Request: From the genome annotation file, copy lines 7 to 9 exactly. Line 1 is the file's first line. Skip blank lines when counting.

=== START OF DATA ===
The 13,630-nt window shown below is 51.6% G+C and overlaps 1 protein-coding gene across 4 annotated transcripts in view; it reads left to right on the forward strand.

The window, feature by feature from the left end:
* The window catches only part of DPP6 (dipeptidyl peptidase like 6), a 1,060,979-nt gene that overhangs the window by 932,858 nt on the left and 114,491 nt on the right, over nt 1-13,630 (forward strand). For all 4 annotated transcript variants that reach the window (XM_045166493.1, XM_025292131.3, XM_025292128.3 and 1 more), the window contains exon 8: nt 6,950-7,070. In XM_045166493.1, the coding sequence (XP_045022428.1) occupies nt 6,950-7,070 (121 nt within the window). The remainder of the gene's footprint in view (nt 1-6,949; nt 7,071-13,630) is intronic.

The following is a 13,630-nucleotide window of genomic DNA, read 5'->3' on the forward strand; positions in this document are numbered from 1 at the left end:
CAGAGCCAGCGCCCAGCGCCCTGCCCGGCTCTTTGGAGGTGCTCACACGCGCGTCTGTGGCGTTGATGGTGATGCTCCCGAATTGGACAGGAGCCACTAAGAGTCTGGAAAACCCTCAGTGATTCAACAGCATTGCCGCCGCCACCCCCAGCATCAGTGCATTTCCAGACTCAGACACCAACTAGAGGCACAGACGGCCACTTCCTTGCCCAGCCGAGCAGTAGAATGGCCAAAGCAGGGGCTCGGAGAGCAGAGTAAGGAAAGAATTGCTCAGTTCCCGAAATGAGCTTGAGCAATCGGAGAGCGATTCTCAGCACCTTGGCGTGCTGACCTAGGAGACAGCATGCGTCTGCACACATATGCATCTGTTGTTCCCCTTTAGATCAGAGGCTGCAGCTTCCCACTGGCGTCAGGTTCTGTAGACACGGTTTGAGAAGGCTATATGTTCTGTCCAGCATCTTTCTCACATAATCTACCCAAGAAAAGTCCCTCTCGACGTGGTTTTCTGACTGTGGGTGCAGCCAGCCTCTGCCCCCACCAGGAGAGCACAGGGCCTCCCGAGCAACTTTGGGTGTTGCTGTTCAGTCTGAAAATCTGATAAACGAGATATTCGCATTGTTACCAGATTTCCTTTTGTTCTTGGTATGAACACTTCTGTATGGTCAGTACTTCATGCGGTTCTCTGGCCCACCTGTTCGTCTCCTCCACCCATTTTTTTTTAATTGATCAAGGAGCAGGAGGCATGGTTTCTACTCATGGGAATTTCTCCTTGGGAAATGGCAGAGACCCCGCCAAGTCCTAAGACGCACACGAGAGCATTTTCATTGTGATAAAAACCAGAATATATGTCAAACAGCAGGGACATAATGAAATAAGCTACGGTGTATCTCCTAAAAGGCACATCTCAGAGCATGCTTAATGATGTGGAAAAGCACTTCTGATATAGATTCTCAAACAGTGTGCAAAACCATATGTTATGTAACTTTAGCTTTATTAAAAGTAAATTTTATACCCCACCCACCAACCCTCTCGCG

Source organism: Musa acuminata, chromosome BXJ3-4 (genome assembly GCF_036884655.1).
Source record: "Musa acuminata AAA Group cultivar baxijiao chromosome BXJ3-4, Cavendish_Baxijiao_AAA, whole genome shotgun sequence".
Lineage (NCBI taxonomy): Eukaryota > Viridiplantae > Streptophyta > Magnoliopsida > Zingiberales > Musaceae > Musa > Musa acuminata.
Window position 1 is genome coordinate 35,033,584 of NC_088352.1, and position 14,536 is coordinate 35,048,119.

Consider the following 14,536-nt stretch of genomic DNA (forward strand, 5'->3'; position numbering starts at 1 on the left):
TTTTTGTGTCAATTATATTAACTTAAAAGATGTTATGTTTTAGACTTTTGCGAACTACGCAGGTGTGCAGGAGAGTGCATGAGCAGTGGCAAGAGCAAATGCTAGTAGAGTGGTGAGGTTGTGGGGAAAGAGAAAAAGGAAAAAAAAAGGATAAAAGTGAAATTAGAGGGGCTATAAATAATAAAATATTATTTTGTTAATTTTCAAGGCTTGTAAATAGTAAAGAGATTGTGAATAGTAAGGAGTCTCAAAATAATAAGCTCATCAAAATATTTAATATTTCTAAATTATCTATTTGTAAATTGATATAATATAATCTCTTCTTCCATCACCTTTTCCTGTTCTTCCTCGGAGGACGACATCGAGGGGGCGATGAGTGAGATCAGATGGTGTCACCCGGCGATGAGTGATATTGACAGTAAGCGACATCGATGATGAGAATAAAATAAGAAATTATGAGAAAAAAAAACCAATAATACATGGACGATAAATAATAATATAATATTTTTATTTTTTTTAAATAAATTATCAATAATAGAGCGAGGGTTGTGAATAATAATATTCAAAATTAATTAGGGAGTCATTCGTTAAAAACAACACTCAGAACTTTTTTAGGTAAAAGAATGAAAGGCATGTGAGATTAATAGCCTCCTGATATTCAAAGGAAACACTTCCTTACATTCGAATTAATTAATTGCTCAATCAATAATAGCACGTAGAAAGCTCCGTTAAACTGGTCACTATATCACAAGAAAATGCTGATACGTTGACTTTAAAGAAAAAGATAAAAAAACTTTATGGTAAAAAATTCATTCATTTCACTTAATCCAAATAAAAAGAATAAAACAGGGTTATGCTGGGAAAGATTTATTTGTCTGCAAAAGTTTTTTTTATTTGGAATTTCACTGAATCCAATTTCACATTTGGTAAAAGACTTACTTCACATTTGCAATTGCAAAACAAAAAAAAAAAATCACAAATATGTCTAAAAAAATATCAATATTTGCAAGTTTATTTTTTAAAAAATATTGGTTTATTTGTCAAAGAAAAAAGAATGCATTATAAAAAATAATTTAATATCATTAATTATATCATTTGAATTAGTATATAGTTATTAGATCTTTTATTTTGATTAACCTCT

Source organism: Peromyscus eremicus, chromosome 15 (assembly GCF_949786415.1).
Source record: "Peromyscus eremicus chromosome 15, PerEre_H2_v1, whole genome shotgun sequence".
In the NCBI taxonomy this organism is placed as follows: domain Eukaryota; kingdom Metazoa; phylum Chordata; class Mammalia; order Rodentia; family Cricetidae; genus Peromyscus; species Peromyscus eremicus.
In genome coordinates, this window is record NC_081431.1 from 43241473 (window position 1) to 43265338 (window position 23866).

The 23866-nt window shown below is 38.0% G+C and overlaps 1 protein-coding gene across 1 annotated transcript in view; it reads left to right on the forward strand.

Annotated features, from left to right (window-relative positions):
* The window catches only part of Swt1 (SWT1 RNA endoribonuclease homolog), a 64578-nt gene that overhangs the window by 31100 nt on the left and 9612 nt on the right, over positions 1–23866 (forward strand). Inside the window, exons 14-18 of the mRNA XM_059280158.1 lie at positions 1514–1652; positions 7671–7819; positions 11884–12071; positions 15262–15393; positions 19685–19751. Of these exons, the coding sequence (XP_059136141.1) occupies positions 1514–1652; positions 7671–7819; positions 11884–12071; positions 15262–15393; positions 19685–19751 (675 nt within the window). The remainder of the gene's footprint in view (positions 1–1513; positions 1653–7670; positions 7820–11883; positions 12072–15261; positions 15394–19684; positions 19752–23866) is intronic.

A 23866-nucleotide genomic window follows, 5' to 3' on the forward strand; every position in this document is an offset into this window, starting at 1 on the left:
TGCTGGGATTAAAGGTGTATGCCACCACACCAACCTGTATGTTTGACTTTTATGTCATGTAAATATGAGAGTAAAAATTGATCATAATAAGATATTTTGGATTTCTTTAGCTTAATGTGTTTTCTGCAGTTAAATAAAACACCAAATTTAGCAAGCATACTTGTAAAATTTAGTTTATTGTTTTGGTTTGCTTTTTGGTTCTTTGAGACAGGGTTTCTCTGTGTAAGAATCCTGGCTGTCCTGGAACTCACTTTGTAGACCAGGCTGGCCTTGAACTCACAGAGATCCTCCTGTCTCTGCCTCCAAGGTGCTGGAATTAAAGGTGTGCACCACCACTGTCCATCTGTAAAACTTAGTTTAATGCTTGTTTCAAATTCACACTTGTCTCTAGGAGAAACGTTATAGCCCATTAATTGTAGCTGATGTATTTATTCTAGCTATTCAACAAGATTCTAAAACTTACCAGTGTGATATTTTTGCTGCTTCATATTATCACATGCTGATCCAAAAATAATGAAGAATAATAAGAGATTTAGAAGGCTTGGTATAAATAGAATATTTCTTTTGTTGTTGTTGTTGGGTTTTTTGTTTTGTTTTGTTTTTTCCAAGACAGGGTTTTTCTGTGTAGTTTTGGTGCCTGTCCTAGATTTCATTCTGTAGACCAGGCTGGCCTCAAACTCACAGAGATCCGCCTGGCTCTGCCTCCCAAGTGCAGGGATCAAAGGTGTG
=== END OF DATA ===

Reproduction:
Source record: "Musa acuminata AAA Group cultivar baxijiao chromosome BXJ3-4, Cavendish_Baxijiao_AAA, whole genome shotgun sequence".
Lineage (NCBI taxonomy): Eukaryota > Viridiplantae > Streptophyta > Magnoliopsida > Zingiberales > Musaceae > Musa > Musa acuminata.
Window position 1 is genome coordinate 35,033,584 of NC_088352.1, and position 14,536 is coordinate 35,048,119.